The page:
What to Do About Cat Scratch Fever?

What to Do About Cat Scratch Fever?

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Cat scratch fever is also referred to as CSD or cat scratch disease and is essentially a bacteria related infection. The reason why it is called cat scratch fever is because humans get the disease from cats who are infected with the bacteria Bartonella henselae.Even though nearly 40 percent of the cats will carry the Bartonella henselae bacteria (in the saliva), they themselves will unlikely show any symptoms of illness. Majority of the people contract this disease when they either bitten or scratched by an infected cat. The bacteria may also be carried in the cat fur. Hence, it is possible to get the disease even if youโ€™re petting a diseased cat and then rubbing your own eyes. The infection is more prevalent in kittens, i.e. cats that are less than a year old.

Symptoms of Cat Scratch Fever

For those who have a well-functioning immune system, the cat scratch disease may not have any serious impact on health. A tiny bump or papule usually develops when youโ€™re bitten or scratched by an infected cat within ten days of the incident. Some of the common symptoms of cat scratch fever include the following:

  • Chills and fever
  • Nausea
  • Fatigue
  • Vomiting
  • Headache
  • Poor appetite
  • Sore throat
  • Joint pains
  • Tenderness and swelling in lymph nodes
Diagnosis and Treatment

If you have bitten or scratched by a cat and suspect the contraction of cat scratch fever, then it is best to consult your doctor for a proper diagnosis. Your doctor will likely undertake a physical exam as part of the initial diagnosis. It is usually difficult to detect cat scratch fever by looking for symptoms alone. A correct and accurate diagnosis can be made by the doctor through a PCR (polymerase chain reaction) blood test. This will reveal whether the bacteria i.e. Bartonella henselae, is actually present in the body or not.For those who enjoy good overall health, the possibility of the cat scratch fever going away on its own is quite high. Till the time the fever persists, your doctor may prescribe anti-inflammatory over-the-counter medication such as naproxen sodium or ibuprofen to minimize pain and swelling. Hot compression is usually advised too. If you have pain in your glands, the doctor may do a gentle needle insertion to drain out the fluid.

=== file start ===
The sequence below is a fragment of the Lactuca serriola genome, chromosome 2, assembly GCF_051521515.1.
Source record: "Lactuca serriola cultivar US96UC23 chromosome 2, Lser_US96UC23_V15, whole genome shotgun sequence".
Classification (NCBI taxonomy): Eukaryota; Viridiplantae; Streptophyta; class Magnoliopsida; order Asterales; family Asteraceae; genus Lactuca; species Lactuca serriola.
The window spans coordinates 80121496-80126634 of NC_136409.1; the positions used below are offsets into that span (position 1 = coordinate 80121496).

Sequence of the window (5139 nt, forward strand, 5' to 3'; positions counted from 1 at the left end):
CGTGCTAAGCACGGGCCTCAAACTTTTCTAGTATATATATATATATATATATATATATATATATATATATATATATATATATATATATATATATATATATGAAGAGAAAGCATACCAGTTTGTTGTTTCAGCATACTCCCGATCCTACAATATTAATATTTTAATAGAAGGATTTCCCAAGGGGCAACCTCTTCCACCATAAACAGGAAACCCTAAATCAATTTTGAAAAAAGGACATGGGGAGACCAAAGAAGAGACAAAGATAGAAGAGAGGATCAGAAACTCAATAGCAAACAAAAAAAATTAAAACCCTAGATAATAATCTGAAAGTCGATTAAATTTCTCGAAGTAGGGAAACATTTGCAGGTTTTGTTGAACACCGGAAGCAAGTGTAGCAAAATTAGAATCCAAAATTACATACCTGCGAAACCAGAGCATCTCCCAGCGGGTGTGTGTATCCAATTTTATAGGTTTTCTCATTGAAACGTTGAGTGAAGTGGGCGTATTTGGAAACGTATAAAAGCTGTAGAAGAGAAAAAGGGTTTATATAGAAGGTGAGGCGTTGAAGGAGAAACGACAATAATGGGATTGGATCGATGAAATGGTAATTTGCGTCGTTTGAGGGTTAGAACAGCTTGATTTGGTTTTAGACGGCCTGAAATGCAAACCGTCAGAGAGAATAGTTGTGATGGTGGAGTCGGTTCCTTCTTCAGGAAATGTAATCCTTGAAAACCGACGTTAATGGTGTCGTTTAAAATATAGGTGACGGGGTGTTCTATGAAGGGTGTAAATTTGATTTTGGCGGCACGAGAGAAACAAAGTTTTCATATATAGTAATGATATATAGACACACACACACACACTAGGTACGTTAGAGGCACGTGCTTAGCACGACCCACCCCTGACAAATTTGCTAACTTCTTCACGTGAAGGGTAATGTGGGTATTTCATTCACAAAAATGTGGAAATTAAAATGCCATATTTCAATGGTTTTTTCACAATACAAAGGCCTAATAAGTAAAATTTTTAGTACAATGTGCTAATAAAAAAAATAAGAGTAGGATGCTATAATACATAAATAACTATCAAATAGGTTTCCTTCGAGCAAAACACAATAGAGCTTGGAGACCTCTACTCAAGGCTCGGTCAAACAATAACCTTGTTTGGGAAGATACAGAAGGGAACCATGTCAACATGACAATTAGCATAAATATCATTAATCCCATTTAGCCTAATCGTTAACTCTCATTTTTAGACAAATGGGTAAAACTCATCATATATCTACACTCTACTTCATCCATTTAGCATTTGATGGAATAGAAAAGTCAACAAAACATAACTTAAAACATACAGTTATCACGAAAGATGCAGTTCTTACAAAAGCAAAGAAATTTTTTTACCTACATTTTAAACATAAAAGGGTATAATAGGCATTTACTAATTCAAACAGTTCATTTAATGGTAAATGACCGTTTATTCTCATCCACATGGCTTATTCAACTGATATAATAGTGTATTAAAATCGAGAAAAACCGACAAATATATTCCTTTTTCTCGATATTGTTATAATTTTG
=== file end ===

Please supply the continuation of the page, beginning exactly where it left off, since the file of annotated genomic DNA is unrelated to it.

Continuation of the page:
Some of the steps that you can take to prevent the contraction of CSD include:

  • Washing hands thoroughly after cat handling
  • Engaging in gentle play with a cat in order to avoid the risk of biting or scratching
  • Avoiding petting feral or stray cats
  • Controlling fleas to minimize the risk of your cat contracting the bacteria
  • Stopping the cat from licking you, particularly around the nose, mouth, eyes and open wounds
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